Every time I go to the nightclub, I spend a hundred dollars. For me this is represented as c = -$100 (let c stand for "change in my money"). This means that if I go to the nightclub 5 times, I will spend 500 dollars, which is represented as c = 5*(-$100) = -$500. What do we mean if I say I went to the nightclub -5 times? It means that I decided not to go out 5 of the times that I usually would have i.e. my friends call, but I tell them I won't be going out. Then the change in my money is c = -5*(-$100) = $500 which means that at the end of the month I will have 500 more dollars than usual. Division and multiplication are in a way the same operation. If division works, calculate 1/(-2) first - it gives -0.5. Now you multiply -0.5*(-10) and result must be the same 5, so 5 = -10*(-0.5) = -10/-2 Last edited by a moderator: Peeter said: ps. I don't think it's a foolish question. I had the same question back in grade school and didn't like the uninspired answer "it's just the rule" by my teacher either. The problem is that you didn't ask what you wanted to know; "Why can you multiply two negative numbers?" is a much different question than "How might I use the arithmetic of negative numbers in real world situations?" Crosson said: This means that if I go to the nightclub 5 times, I will spend 500 dollars, which is represented as c = 5*(-$100) = -$500. What do we mean if I say I went to the nightclub -5 times? It means that I decided not to go out 5 of the times that I usually would have i.e. my friends call, but I tell them I won't be going out. Then the change in my money is c = -5*(-$100) = $500 which means that at the end of the month I will have 500 more dollars than usual. I disagree with that way of putting it or something.. I would rather put it like this: -100$*0(5)
Do you lose your money? No, so it doesn't happen, which means multiplied 0 times.
Now how many times does it (not) happen? 5.
The conclusion is that you don't earn nor spend anything, because we're focusing at what really is happening, and not taking what you could have done with your money in consideration.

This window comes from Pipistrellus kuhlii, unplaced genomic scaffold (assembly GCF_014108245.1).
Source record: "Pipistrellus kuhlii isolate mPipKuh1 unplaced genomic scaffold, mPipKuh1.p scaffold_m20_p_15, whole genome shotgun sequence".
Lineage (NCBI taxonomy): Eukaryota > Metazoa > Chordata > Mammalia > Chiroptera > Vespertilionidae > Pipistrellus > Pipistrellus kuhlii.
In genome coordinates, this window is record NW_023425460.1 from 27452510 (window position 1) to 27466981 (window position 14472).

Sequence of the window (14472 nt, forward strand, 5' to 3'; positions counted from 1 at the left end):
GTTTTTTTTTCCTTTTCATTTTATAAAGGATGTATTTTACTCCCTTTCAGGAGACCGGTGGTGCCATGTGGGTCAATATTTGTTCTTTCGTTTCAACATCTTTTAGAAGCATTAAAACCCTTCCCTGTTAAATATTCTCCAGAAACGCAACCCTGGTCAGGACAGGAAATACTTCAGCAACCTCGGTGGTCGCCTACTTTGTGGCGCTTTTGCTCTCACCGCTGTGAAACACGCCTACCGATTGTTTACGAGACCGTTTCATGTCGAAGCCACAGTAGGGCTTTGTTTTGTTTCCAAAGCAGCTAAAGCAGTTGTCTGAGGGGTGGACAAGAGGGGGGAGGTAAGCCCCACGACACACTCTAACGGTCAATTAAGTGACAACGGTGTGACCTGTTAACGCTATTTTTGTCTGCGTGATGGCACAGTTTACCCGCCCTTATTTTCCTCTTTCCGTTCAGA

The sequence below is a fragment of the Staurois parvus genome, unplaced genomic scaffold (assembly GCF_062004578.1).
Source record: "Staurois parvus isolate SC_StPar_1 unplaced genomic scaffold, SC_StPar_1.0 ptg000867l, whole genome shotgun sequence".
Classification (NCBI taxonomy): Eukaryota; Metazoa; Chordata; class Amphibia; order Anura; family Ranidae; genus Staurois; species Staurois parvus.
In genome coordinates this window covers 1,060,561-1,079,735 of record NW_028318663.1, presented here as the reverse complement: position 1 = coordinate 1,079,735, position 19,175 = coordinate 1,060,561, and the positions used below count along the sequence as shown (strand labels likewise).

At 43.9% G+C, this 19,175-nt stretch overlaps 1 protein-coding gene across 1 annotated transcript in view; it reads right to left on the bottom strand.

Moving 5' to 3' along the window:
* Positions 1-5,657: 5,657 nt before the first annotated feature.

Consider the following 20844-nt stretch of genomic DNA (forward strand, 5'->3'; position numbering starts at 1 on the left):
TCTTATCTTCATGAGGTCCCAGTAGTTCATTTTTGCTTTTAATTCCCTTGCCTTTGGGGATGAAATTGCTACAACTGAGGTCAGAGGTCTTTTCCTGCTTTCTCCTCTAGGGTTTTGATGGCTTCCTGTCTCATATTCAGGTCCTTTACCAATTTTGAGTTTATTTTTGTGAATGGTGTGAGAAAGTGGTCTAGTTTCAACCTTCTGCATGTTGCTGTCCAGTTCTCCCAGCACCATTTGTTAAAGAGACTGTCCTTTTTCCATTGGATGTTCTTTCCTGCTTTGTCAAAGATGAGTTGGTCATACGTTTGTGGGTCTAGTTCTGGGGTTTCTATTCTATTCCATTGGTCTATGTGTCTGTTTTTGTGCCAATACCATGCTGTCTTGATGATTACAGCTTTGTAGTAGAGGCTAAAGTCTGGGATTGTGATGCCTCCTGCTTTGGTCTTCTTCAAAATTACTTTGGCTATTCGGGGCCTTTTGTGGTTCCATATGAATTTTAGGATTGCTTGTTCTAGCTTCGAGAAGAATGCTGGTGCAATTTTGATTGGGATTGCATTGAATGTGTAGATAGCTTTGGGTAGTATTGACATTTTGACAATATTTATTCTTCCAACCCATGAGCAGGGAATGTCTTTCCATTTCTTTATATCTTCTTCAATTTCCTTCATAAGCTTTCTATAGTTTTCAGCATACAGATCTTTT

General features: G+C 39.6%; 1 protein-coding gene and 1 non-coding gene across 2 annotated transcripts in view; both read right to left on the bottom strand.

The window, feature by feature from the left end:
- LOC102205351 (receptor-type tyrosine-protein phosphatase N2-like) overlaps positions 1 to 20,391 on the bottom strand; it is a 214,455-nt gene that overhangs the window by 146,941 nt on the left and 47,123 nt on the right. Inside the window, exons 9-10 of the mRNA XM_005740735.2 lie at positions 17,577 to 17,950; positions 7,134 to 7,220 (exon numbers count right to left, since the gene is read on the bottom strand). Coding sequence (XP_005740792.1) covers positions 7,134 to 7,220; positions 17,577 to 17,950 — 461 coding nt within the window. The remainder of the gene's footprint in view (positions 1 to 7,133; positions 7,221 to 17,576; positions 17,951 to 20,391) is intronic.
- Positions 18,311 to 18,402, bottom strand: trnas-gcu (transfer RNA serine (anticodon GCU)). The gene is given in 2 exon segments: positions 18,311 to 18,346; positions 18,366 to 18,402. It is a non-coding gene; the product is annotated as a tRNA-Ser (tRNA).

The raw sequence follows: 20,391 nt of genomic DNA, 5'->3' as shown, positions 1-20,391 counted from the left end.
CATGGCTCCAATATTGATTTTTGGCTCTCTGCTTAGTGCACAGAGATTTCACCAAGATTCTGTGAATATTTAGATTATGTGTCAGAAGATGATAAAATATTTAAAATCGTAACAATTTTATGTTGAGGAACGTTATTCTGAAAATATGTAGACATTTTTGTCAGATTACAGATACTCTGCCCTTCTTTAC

I would set up how much you have earned/spent as: +-100$*5=+-500$, which means you earn/spend 100$depending on how you put it/what counts. I get your example, but unfortunately it doesn't fit with my logic, however I was thinking like this when I was younger (which is why I accepted it earlier). Last edited: Consider North the positive direction, and an increase in temperature to be positive as well. If every mile north I drive, it gets 1 degree colder and I drive 10 miles north then the temperature has changed 10 miles * -1 degree/mile = -10 degrees 10 * -1 = -10, so the temperature has dropped 10 degrees If I drive south instead, then this would be represented by -10 miles since I consider north the positive direction. -10 * -1 = 10, so the temperature is 10 degrees warmer Dark Fire: Many times mathematics is developed for one thing (such as counting things or keeping track of accounting), and you find that you logically develop some thing that isn't used in that setting (for instance, multiplying two negative numbers together). In this case, the idea that two negatives multiplied together gives a positive is the simplest way of defining multiplication for two negative numbers. Often times though, there are other applications other than the ones that you originally thought of in which these developments are used. For instance, vectors have already been said as an application, so I'll try to explain what they are and why multiplying two negative numbers together works here. A vector can be intuitively thought of as a direction along with a magnitude. For instance, think of a velocity (a speed and direction): You can be driving north at 30 miles per hour. Let's say that v is your velocity (for instance, north at 30 miles per hour). You can think of multiplying by a number x as going x times faster. For instance, 1v = v since going 1 times faster is the same as not changing your speed or direction at all. 2v then would be going twice as fast, or north at 60 miles per hour. You can also multiply this by a negative number. So you can go -1*v, which is north at -30 miles per hour, but notice that this just means that every hour you're going -30 miles in the north direction, which is to say, that you went 30 miles south. Therefore, multiplying by a negative number turns you around. Then notice that multiplying by a negative number turns you around twice, so negative times negative is positive. ---- One thing to note though is that this is a very different example than accounting. In accounting, there is no reason (at least as far as I can think of) why you would multiply two negative numbers together. However, in this new example, you do have situations in which you'd multiply two negative numbers together. However, in both of these situations, the numbers that you are used to are applicable. Note that I am saying that the numbers are "applicable". You should try to convince yourself that numbers are not the same as money or directions or anything like that; numbers themselves are not real and they are never the situation that you are modeling; they are only applicable to situations. And sometimes, some numbers are more or less applicable. For instance, you said that you can't take the square root of a negative number, but this really isn't accurate; it's just that in many of the real world situations you've thought of where you apply numbers, there is no interpretation of complex numbers. However, there was a post earlier where someone asked for physical applications of complex numbers, and people were able to come up with several. Crosson said: How about this (fictional) example: Every time I go to the nightclub, I spend a hundred dollars. For me this is represented as c = -$100 (let c stand for "change in my money").